Monday, June 22, 2009

Dubai in the news again

The British press is like a dog with a bone over Dubai.

For several years there were the gushing 'miracle of Dubai' stories, recently replaced by the 'built on sand' stories.

Both types generally have the same basic problems, lack of context, lack of history, doubtful claims, incorrect information, and usually a complete lack of balance.

The latest was in The Times yesterday, headlined with the old cliche "Dubai's dream is built on sand".

Oh dear.

Over the years there seems to be only three headlines they can come up with 'The Miracle of Dubai', 'Built On Sand', 'Dubai's Dark Dream'.

Where did creativity go?

Anyway, this one starts with the same old problems, there's no history, as though Dubai suddenly appeared out of the desert in 2000. There's no context either and it talks about the place as though it's the only one hit by the economic crisis, the only one with a property slump and high debts.

All of this is something that requires the attention of the new Media Office for Brand Dubai by the way. Giving information, placing stories, about Dubai's history as a trading, commercial and retail centre from it's very beginnings.

An example of lack of context in this latest article is 'house prices are down by as much as 50%' without saying that relates to September's peak. As one of the comments points out, 'although property is down 50%, it is 100% more than in 2004'.

It also cherrypicks one prediction, that property prices will fall a further 20%. It chooses to ignore other predictions that prices have reached bottom.

But there's also good stuff too, such as the poor decision on the new property-related visa, about the apparent slowness to react to the crisis and in particular about the lack of transparency and communication. That's something government and business here is struggling to come to terms with, although I think there's evidence that things are improving.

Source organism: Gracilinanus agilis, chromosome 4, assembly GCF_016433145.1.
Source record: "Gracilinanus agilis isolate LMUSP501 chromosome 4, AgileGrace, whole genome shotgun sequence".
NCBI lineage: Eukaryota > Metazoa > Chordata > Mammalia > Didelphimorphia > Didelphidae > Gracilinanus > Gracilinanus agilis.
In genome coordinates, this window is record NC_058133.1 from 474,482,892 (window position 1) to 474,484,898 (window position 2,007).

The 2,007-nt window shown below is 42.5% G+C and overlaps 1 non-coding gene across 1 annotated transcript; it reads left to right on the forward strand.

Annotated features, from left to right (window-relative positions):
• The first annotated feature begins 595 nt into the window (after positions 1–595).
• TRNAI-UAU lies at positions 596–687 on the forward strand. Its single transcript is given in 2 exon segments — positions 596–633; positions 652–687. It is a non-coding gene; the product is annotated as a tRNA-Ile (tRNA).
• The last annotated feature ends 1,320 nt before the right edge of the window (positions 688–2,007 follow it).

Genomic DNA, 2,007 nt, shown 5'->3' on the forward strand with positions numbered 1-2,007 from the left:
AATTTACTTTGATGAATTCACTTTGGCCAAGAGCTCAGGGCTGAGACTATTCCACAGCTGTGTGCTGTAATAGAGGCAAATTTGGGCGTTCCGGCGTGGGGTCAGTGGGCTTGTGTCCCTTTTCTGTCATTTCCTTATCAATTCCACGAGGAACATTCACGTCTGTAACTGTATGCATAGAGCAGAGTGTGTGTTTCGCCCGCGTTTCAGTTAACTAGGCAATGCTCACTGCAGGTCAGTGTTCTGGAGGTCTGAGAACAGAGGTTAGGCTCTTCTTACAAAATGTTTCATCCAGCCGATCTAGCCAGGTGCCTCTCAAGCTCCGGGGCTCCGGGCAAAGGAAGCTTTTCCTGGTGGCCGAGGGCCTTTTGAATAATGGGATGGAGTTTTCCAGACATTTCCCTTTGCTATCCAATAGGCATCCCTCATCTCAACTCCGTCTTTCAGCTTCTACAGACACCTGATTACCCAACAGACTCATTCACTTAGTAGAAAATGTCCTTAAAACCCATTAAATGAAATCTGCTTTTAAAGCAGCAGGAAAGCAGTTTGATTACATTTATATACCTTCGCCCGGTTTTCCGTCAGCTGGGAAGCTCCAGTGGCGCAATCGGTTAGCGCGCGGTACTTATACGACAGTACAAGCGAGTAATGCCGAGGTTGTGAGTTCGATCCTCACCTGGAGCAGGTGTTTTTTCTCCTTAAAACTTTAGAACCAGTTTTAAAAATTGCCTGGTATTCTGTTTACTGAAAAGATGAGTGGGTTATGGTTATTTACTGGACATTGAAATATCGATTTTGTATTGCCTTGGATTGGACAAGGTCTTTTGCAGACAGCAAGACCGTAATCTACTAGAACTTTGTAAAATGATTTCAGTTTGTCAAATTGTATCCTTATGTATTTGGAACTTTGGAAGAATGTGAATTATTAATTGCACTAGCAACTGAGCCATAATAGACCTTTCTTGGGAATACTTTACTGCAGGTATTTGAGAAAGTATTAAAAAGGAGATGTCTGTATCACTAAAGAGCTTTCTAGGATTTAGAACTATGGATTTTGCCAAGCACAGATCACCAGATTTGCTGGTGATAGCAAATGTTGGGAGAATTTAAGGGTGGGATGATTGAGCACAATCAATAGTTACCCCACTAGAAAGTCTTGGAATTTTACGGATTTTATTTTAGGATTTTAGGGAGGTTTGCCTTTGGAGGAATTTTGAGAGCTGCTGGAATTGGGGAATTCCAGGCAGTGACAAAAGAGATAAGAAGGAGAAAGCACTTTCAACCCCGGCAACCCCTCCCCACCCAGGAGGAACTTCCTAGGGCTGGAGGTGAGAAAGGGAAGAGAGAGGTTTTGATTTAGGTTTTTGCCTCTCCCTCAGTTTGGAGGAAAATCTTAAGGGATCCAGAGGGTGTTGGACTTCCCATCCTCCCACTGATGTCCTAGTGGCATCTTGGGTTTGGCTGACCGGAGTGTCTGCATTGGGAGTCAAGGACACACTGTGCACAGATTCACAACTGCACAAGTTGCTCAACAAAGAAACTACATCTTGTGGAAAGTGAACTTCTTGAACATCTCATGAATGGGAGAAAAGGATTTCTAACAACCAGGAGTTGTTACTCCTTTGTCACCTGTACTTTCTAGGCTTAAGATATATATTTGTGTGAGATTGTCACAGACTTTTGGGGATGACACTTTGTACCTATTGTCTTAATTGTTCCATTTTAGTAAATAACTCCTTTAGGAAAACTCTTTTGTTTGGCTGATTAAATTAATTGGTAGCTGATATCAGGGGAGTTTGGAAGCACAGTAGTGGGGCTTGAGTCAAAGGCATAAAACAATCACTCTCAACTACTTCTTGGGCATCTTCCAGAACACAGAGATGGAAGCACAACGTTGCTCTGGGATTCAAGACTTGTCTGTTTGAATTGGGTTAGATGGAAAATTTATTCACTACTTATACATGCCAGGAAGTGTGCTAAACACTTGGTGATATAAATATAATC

It's really culture and tradition. Those in charge, whether of companies or government, have traditionally just made decisions and got on with it. No communication, no transparency because it wasn't needed, people just accepted that was the way things were done here.

When you think about it there've been huge changes in these areas in a very short period and although there's a long way to go we're generally moving in the right direction.

Unlike almost all the previous pieces on Dubai this latest one does bring in some balance in the second part and it includes a range of opinions.

As always I like to read the comments, and again there's some balance from the 26 currently on the website as I write this, including as usual comments from the extremes.

The article is here.


the real nick said...

It's getting kind of boring. The same semi-correct facts and presumptions over and over again and the same black and white comments, over and over again.

Anonymous said...

Do you know what information is incorrect? I'm inclined to agree with most of what was written. Dubai from where I'm standing is in serious trouble and nothing's being done about it. Oh.. they're employing more people in PR -- that'll fix things!

Seabee said...


Dubai from where I'm standing is in serious trouble and nothing's being done about it

You're obviously standing in the wrong place if you're not aware of what's being done.

Anonymous said...

Enlighten us then Seabee. What great and magical wand is Dubai waving that will make all of our problems melt like an ice cream in Karama at lunchtime.

Anonymous said...

Really? I know of thousands of property investors that have lost their life savings investing in the Dubai dream. It's hard to deny that the problems here are being ignored, okay Dubai doesn't have money but how about removing land registration fees to try and stimulate sales or flexibility with visas to prevent the massive brain drain, interest rates, or, or ...there needs to be leadership and direction and there's none.